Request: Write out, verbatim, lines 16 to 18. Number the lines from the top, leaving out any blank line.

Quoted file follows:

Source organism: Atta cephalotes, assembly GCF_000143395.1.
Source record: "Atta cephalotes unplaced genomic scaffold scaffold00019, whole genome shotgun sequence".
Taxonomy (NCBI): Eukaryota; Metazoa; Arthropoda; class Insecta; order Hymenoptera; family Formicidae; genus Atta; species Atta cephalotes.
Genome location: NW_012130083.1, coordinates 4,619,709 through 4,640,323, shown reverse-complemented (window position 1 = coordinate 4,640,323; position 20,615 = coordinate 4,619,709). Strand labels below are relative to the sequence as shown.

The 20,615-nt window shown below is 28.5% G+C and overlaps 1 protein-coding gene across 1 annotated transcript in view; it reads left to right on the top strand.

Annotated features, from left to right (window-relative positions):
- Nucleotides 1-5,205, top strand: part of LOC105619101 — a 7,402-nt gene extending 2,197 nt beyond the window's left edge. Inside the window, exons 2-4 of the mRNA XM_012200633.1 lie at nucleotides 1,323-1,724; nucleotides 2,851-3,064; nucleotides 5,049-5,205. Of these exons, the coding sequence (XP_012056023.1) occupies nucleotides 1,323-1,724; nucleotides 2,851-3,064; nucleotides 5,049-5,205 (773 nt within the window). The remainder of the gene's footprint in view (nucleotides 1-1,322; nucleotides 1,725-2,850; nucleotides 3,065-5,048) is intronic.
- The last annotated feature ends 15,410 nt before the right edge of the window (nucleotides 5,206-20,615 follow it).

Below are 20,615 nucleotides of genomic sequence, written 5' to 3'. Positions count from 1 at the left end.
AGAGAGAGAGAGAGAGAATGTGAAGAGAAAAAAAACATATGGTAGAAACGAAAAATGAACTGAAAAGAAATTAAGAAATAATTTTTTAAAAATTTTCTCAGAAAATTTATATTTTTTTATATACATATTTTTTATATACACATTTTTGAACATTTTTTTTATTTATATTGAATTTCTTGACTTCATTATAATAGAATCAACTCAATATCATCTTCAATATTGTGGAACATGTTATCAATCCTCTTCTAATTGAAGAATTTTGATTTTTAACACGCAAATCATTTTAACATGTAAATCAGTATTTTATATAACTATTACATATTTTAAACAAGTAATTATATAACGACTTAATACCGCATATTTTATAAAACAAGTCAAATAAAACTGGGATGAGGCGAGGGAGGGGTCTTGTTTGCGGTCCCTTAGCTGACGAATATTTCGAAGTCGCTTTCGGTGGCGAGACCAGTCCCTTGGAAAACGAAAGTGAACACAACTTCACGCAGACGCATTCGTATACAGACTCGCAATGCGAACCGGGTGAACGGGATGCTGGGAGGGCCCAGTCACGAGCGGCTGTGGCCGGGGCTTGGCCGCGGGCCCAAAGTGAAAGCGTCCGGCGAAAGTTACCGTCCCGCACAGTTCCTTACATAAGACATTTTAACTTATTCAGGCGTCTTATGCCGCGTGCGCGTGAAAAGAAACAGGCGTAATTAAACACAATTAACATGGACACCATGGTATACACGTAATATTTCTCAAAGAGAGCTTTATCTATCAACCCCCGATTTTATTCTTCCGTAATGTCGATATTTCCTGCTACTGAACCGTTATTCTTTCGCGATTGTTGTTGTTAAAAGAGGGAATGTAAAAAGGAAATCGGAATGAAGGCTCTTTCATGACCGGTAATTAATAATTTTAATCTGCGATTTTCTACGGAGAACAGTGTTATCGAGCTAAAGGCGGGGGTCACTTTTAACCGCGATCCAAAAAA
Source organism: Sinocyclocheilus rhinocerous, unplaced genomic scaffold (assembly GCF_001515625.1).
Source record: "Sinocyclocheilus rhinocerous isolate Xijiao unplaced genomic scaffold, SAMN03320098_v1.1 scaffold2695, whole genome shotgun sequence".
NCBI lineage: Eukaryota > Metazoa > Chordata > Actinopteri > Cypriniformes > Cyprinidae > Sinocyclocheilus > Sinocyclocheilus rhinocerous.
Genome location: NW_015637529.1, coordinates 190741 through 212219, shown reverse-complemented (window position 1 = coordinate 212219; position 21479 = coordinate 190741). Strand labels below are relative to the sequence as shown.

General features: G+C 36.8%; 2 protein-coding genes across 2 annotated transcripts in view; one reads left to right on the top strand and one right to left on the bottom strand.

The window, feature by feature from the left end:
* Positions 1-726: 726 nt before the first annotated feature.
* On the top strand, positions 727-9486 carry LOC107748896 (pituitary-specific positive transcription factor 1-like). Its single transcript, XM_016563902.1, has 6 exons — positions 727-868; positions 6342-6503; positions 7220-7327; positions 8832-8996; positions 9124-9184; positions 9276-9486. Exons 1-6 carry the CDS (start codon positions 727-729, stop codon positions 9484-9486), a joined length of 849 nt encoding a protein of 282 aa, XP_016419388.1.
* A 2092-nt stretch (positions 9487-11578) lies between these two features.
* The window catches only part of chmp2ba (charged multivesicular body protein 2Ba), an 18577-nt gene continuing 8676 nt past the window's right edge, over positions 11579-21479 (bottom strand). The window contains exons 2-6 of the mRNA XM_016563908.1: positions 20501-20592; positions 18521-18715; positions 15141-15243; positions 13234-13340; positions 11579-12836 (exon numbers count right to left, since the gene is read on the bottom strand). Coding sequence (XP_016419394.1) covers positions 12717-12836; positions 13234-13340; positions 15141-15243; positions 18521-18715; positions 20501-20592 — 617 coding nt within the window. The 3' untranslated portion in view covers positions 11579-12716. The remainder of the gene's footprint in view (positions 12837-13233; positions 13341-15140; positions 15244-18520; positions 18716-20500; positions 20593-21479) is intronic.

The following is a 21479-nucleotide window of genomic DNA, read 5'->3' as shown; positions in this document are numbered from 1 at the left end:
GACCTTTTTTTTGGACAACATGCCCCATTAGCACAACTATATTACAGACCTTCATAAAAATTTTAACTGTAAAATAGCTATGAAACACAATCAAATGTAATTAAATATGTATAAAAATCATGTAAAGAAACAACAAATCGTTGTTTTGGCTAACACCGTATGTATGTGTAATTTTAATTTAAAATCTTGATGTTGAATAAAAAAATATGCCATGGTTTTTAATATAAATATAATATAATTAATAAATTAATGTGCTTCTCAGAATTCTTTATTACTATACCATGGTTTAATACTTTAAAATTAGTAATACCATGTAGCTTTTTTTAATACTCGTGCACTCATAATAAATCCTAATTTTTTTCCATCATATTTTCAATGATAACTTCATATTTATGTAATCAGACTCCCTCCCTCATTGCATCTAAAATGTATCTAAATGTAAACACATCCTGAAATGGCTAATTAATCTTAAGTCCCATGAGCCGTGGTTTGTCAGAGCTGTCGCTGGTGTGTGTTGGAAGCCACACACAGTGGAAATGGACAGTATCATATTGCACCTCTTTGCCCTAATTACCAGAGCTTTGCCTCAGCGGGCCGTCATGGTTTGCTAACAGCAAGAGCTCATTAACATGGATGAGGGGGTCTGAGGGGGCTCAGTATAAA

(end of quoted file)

The window, feature by feature from the left end:
* Positions 1-726: 726 nt before the first annotated feature.
* On the top strand, positions 727-9486 carry LOC107748896 (pituitary-specific positive transcription factor 1-like). Its single transcript, XM_016563902.1, has 6 exons — positions 727-868; positions 6342-6503; positions 7220-7327; positions 8832-8996; positions 9124-9184; positions 9276-9486. Exons 1-6 carry the CDS (start codon positions 727-729, stop codon positions 9484-9486), a joined length of 849 nt encoding a protein of 282 aa, XP_016419388.1.